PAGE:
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I have bought an old B&O beogram rx2 turntable and am having difficulty playing any records. When I press play the needle will sit on the edge of the record but when it moves in to the grooves it seems to slip off back to the beginning. I have never had a record player before so it could simply be because the needle is worn out and it isn't sitting in the grooves properly. Thanks

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If you cannot see a small tip on the needle then yes it is worn out,but you can check by rubbing your finger over the tip when the system is on,if you hear sound through the speakers then it should play the album,make sure that the weight at the back of the arm is set to keep the needle in the groove as this may be set to far back,move it forward to keep weight on the needle.

hope this helps.
CABLE GUY.

Posted on Jul 16, 2008

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4 Answers

I have a Bang&Olufsen Beogram


Similar to most Beogram 1800, the RX 2 featured record sizing by weight. When Play was selected, the centre part of the platter would raise gently, with only just enough force to lift a 45RPM single. An LP would be too heavy to lift, so the mechanism would set itself to 45RPM and 18cm if the record lifted, 33RPM and 30cm if it did not. The speed control keys could then be used to override the choice for non-standard records. The parts could also detect if a record was not present, and prevent the turntable being activated
Just put lp on and it should work

Jul 08, 2008 | Audio & Video Receivers

1 Answer

I have a Technics Double Cassette Deck RS-TR212. On the rear it has Output and Input connections. Output goes off to the Amplifier. Can the Input be used to record or play from a record Turntable? I have...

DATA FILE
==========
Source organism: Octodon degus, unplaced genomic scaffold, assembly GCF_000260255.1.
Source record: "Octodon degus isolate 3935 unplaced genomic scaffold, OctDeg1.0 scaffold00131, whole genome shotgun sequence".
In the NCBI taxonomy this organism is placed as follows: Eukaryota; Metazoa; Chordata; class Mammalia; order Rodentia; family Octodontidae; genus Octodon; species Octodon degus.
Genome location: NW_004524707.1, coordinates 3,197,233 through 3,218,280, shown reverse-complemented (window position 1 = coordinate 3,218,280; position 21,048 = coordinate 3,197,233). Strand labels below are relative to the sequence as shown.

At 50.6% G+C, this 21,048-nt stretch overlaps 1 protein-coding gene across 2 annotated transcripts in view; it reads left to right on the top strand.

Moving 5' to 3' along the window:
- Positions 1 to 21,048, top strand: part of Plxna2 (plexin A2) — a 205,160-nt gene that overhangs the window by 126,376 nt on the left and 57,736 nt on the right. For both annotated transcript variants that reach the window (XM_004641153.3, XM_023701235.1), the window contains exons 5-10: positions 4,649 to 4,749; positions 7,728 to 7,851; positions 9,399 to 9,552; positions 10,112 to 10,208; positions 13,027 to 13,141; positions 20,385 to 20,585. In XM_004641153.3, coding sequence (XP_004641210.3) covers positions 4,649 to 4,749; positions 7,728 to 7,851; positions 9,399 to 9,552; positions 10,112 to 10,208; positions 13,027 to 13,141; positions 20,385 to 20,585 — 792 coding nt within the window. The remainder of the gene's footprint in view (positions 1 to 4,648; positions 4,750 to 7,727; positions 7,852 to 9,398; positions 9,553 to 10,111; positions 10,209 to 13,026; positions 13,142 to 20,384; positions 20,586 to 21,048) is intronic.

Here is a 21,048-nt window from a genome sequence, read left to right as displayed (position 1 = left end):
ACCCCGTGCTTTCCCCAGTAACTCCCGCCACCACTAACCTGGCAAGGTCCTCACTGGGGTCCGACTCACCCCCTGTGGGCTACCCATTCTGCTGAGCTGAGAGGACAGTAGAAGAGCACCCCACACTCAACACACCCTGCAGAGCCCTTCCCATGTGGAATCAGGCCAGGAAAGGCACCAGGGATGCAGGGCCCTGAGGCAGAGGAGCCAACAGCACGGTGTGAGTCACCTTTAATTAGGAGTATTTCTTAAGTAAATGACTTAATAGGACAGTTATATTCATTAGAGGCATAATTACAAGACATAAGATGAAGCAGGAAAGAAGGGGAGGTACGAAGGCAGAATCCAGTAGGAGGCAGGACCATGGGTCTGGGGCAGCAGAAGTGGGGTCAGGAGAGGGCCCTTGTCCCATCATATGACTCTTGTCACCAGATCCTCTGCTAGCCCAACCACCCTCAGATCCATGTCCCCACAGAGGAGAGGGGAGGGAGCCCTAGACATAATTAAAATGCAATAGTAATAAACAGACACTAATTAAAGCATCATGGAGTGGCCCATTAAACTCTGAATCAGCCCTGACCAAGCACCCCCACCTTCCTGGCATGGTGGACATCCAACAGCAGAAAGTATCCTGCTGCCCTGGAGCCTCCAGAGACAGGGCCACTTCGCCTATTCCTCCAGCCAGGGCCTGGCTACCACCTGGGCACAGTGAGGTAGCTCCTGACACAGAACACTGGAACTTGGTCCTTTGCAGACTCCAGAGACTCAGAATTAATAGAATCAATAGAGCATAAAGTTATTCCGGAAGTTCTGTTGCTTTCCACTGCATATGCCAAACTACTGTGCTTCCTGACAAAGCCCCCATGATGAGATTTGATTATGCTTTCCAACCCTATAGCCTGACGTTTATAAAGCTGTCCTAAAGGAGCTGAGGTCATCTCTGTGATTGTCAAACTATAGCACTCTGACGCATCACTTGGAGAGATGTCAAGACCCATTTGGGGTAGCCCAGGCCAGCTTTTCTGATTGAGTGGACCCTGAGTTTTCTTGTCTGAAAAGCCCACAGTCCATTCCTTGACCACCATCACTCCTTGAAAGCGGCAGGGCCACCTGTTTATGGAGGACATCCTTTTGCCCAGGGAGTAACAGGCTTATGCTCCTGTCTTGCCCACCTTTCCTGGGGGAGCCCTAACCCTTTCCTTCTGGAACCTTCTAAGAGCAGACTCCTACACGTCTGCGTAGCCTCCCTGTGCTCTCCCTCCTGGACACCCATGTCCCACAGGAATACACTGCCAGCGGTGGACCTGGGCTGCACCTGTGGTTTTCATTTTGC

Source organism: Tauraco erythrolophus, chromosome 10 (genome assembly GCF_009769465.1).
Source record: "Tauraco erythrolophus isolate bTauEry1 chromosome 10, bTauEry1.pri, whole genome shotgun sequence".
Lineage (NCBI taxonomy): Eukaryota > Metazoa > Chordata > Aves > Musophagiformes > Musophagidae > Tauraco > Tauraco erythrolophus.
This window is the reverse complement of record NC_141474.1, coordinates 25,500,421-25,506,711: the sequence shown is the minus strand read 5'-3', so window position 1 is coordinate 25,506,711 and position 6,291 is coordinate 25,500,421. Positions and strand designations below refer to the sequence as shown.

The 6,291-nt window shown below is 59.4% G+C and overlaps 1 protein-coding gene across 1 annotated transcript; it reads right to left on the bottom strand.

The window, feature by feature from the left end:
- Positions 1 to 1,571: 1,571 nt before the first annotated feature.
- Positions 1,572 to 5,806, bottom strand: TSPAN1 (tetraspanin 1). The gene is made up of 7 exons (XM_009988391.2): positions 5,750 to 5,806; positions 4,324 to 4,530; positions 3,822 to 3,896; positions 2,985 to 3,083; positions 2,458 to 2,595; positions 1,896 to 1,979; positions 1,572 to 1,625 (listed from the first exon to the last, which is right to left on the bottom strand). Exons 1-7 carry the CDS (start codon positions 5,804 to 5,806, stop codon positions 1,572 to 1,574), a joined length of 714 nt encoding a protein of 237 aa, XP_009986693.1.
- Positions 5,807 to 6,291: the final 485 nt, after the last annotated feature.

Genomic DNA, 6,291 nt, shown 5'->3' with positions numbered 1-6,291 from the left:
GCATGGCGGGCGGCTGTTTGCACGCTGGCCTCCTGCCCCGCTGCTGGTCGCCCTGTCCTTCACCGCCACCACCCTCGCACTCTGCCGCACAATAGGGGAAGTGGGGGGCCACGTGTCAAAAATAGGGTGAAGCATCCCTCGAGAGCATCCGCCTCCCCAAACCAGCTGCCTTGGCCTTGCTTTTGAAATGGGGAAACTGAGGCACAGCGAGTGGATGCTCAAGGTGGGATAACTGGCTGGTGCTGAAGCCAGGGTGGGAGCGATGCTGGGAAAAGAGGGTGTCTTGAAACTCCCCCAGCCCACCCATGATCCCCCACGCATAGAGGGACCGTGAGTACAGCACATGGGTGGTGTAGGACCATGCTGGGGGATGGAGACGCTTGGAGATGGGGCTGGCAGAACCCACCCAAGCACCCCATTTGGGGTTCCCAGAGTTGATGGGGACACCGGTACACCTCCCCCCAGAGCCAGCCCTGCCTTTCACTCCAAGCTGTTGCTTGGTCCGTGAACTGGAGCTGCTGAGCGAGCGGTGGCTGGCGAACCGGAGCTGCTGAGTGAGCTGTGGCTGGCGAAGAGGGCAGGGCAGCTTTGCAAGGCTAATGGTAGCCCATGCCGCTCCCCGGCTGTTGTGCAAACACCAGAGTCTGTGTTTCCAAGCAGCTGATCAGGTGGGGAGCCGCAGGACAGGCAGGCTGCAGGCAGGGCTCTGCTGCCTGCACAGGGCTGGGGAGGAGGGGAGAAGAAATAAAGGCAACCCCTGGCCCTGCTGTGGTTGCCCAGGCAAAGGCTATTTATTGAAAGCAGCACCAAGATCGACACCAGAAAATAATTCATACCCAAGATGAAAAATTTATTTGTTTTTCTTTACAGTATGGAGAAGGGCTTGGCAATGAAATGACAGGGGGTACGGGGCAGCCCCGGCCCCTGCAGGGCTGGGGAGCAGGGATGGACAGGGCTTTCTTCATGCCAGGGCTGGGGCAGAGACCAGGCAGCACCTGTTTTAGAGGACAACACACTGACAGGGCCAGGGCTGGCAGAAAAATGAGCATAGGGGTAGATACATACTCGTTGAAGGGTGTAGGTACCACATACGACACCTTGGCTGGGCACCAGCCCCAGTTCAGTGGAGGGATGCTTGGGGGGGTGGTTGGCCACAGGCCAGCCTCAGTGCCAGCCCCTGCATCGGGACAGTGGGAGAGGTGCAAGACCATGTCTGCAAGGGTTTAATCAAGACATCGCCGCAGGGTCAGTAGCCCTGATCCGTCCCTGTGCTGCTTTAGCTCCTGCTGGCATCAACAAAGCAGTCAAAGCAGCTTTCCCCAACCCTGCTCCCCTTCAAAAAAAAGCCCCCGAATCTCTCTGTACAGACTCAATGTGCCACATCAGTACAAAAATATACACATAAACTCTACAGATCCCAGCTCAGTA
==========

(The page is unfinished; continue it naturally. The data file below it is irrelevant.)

your receiver has (or should have) input and output connections,, your turntable needs to be hooked to the receiver,, then with the output cables that feed your cassette player you need to go, in to out and out to in ( receiver output to the input of the tape player, and out of the tape player to the in on the receiver, while playing a record if you hit record on the tape player it will record the record, depending on the receiver it will show you the meter readings for either the in or out,, they vary

Apr 11, 2011 | Audio & Video Receivers

1 Answer

I expected that the RCA leads from my turntable would just plug into the back of the RCD-W500C, but the manual indicates a somewhat complex cabling arrangement through the amplifier. I have not been able...


Your new cd player/recorder is a "component piece" as is your turntable,cassette player, reel to reel or CD player. Connect it as you would any other component piece of stereo equipment. Set up your recorder to "record" in real time(not high speed or synch record). Your tape recorder records anything that is playing through your reciever to your speakers. So, treat your "CD" recorder as you would a "CASSETTE TAPE" recorder. Play your vinyl record on your turntable and record to CD on your CD recorder ! Pay special attention to the dubbing speed, you will not use "synch or high speed !! Good Luck